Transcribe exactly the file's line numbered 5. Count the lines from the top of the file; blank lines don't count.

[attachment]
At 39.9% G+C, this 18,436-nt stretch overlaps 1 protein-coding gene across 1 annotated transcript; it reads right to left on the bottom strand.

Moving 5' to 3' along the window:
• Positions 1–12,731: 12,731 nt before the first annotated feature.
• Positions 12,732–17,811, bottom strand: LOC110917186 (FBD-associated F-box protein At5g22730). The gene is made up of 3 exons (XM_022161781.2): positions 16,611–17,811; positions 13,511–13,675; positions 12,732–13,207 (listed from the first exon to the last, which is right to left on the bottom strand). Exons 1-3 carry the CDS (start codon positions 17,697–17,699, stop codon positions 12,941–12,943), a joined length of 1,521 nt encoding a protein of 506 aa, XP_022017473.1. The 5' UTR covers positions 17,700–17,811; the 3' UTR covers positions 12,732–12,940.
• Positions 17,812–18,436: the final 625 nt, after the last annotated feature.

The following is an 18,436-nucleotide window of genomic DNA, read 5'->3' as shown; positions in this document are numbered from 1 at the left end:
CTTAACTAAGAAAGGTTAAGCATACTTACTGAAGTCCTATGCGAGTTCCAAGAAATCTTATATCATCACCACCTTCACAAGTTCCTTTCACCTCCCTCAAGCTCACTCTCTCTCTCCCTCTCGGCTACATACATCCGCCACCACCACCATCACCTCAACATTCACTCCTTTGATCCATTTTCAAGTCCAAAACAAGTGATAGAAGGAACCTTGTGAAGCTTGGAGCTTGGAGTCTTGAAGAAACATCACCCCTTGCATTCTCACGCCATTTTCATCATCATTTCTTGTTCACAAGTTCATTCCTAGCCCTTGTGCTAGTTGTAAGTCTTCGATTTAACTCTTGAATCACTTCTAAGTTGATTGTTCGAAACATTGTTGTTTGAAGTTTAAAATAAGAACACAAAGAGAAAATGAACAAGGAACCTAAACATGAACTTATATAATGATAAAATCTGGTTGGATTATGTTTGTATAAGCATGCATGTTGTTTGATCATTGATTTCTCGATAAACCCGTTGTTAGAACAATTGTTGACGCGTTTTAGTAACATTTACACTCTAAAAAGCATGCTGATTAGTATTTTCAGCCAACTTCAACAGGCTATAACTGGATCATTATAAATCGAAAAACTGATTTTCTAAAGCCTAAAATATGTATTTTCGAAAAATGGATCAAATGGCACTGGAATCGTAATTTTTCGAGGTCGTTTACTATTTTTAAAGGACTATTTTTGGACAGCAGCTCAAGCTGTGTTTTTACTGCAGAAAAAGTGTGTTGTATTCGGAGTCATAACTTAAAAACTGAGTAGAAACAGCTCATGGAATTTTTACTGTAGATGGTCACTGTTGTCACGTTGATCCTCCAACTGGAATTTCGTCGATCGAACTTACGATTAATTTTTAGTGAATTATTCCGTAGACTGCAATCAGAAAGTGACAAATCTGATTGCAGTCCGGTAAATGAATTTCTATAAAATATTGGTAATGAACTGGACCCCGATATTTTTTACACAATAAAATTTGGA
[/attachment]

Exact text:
• Positions 17,812–18,436: the final 625 nt, after the last annotated feature.